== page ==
As used herein, the phrase “determining the subject's serotonin transporter gene promoter polymorphism genotype” refers to determining both alleles of the serotonin transporter gene promoter polymorphism (5HTTLPR) genotype. In certain embodiments, it will be determined whether a subject is homozygous for the “l” or “s” variant or is heterozygous.

The phrase “correlating the subject's serotonin transporter gene promoter polymorphism genotype with a probability of being a positive responder or poor responder to therapy,” refers to making a determination based on a subject's 5 HTTLPR polymorphism genotype as to whether the subject is more likely to be a positive or poor responder to therapy with SRIs. As provided herein, a subject having one or more “s” variant of the 5 HTTLPR polymorphism will be more likely to be a poor responder to therapy with a SRI as compared to a subject not having a “s” variant of the 5 HTTLPR polymorphism. Similarly, a subject homozygous for the “l” variant of the 5 HTTLPR polymorphism will be more likely to be a positive responder to therapy with a SRI as compared to a subject having one or more “s” variants of the 5 HTTLPR polymorphism.

Methods of determining a subject's genotype with respect to the 5-HTTLPR region are known in the art and can include, for example, obtaining a biological sample from a patient and testing the sample for the presence of the “s” and/or “l” variant of the 5-HTTLPR region in order to determine genotype at this polymorphism. The sample obtained from the subject can be any biological sample containing nucleic acid, including, for example, blood, urine, skin, hair, sperm, buccal, and tissue samples.

A subject's serotonin transporter gene promoter polymorphism region genotype can be determined using any one of the many techniques known in the art. Methods of genotyping and performing polymerase chain reaction are well known in the art and are not discussed herein in detail. Exemplary techniques include for example, amplification of nucleic acids obtained from a biological sample using the Polymerase Chain Reaction (PCR). The PCR products can be subjected to any method that would allow one to identify the presence of a polymorphism. Exemplary methods, include, for example, subjecting the PCR products to an electrophoretic assay to determine the relative size of the PCR product, probing the PCR products with a nucleic acid sequence specific for a region in the polymorphism, or sequencing the PCR products using techniques known in the art. The detection of polymorphisms can be performed by using restriction enzymes or Single Stranded Conformation Polymorphism (SSCP) techniques. Methods for high throughput detection of nucleotide polymorphisms can be used, including, for example, DNA chip technology. In one embodiment of the present invention, genomic DNA is extracted from whole blood and the 5-HTTLPR region is analyzed by polymerase chain reaction amplification.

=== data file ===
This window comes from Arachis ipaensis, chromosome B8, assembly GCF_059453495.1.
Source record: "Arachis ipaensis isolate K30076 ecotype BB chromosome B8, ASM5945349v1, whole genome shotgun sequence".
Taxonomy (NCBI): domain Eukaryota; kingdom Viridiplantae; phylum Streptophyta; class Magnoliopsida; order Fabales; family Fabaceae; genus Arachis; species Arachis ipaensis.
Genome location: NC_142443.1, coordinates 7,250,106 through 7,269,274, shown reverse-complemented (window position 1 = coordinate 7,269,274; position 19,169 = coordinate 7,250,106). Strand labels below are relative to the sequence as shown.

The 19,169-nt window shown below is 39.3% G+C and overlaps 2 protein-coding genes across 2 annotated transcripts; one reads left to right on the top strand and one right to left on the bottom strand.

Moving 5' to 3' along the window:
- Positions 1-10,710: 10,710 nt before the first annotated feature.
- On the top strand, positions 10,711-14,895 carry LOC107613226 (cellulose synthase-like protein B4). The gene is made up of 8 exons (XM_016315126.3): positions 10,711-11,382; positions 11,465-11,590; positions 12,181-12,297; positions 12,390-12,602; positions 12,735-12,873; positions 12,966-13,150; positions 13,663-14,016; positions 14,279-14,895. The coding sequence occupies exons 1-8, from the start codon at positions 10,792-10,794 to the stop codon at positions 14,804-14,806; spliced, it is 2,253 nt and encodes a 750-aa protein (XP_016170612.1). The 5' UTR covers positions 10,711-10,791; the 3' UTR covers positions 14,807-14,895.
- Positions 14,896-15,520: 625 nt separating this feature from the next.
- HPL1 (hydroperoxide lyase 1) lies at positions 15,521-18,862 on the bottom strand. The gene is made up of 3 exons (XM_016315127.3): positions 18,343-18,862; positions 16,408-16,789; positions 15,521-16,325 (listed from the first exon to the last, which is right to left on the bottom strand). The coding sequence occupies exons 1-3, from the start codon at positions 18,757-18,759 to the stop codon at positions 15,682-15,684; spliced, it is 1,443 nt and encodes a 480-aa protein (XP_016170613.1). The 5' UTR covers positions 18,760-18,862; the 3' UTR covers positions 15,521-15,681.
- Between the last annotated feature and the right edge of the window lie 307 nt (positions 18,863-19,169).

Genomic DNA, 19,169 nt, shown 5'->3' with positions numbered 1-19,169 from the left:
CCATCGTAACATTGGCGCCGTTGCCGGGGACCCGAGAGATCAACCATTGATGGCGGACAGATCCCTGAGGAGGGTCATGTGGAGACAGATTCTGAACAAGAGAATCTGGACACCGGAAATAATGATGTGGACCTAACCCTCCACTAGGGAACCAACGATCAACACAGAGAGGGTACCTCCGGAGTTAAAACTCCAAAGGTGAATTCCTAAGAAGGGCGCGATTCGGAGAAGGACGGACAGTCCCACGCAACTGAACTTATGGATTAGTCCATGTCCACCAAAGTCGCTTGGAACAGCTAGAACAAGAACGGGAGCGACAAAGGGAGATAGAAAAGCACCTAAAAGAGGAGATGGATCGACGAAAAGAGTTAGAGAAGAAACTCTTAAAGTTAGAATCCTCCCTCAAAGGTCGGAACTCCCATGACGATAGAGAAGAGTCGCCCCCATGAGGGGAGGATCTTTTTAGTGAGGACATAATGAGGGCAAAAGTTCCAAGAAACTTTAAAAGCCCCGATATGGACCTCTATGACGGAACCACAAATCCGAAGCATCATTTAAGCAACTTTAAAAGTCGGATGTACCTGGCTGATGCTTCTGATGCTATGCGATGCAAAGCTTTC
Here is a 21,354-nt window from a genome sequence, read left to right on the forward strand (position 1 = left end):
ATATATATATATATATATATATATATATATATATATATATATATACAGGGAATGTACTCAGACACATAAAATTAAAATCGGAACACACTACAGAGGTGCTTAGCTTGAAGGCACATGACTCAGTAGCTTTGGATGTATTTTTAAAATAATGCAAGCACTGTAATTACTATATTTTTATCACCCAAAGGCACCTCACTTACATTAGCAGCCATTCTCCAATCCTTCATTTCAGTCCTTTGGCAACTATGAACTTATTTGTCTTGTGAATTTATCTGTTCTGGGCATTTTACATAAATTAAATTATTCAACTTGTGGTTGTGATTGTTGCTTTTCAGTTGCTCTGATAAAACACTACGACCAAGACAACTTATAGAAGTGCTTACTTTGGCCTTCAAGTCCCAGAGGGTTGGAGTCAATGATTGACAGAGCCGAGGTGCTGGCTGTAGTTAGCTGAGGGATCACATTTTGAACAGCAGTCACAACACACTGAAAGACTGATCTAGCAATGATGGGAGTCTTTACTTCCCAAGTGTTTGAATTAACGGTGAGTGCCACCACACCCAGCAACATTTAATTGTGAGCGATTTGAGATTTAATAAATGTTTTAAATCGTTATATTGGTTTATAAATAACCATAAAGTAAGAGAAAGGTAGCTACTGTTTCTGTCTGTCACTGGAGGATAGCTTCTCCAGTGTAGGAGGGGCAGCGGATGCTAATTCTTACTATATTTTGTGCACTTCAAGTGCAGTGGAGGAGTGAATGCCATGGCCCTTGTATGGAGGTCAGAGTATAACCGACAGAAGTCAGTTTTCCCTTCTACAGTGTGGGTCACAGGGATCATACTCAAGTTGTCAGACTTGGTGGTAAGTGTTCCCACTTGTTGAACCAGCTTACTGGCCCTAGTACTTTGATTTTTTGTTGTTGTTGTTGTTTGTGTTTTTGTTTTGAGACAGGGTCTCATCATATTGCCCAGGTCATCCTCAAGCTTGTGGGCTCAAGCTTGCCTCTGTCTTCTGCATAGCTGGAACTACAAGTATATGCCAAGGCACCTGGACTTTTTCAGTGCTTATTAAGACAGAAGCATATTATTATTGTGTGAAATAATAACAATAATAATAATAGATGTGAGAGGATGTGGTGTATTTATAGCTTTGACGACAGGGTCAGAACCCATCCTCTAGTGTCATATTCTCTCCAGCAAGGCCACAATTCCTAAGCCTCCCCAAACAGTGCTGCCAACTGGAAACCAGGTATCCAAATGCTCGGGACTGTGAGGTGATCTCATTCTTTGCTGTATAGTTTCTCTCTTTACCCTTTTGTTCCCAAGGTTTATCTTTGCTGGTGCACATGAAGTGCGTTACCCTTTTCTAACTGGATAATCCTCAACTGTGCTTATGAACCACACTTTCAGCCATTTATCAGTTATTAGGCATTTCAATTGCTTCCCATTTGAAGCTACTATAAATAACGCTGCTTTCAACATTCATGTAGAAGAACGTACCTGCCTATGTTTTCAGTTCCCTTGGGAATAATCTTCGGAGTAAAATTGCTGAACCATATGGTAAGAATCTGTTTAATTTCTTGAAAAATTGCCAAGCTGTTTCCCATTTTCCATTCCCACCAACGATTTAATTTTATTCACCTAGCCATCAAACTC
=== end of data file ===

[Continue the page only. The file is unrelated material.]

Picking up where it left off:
The term “GSAD” or generalized social anxiety disorder or generalized social phobia refers to a psychiatric condition in its broadest sense, as defined in American Psychiatric Association: Diagnostic and Statistical Manual of Mental Disorders, Fourth Edition, Washington, D.C., 1994 (“DSM-IV”). The DSM-IV defines “GSAD” as characterized by a marked and persistent fear of one or more social or performance situations in which the person is exposed to unfamiliar people or to possibly scrutiny by others. The DSM-IV sets forth a generally accepted standard for such diagnosing, and categorizing GSAD. Diagnostic features include the following criterion:

TABLE I
DSM-IV Critereria for diagnosing GSAD
Criterion A A marked and persistent fear of social or
performance situations in which
embarrassment may occur.
Criterion B Exposure to the social or performance situation
almost invariably provokes an intermediate
anxiety response. The anxiety response may
take the form of an situationally bound or
situationally predisposed Panic Attack.
Criterion C Although adolescents and adults recognize that
their fear is excessive or unreasonable, this
may not be the case with children.
Criterion D Most often, the social or performance situation
is avoided, although it is sometimes endured
with dread.
Criterion E The avoidance, fear or anxious anticipation of
encountering the social or performance
situation has to interfere significantly with the
person's daily routine, occupational
functioning, or social life, or if the person is
markedly distressed about having the phobia.
Criterion F In individuals younger than 18, symptoms
must have persisted for at least 6 months
before diagnosis.
Criterion G The fear or avoidance is not due to the direct
physiological effects of a substance or a
general medical condition that it is not better
accounted for by another mental disorder.
Criterion H In another medical disorder or general medical
condition is present, the fear or avoidance is
not limited to concern about its social impact.

GSAD can be diagnosed and evaluated with any one of several objective, standardized test instruments known in the art, although skilled clinicians can readily diagnose GSAD through unstructured clinical interactions. Standardized test instruments are constructed by experienced clinical researchers based on DSM diagnostic criteria, and are typically validated through statistical studies and comparisons of various patient populations. Generally, standardized instruments assess both manifest psychological or physiological symptoms as well as internal thought processes. Standardized test instruments can comprise structured clinical interviews that are administered by a health care practitioner, or they can comprise self-reporting questionnaires that are completed by the putative patient. Either clinician-administered or self-reported test instruments can be used to identify GSAD patients. Tests for diagnosing GSAD can include, for example the Liebowitz Social Anxiety Disorder Scale (LSAS) (Heimberg et al., Psychological Medicine 29:199-212, 1999) and/or the Brief Social Phobia Scale (BSPS) (Davidson et al., Psychological Medicine 27:161-166, 1997). In certain embodiments, subjects having GSAD will also be suffering from a second condition, including for example major depression disorder.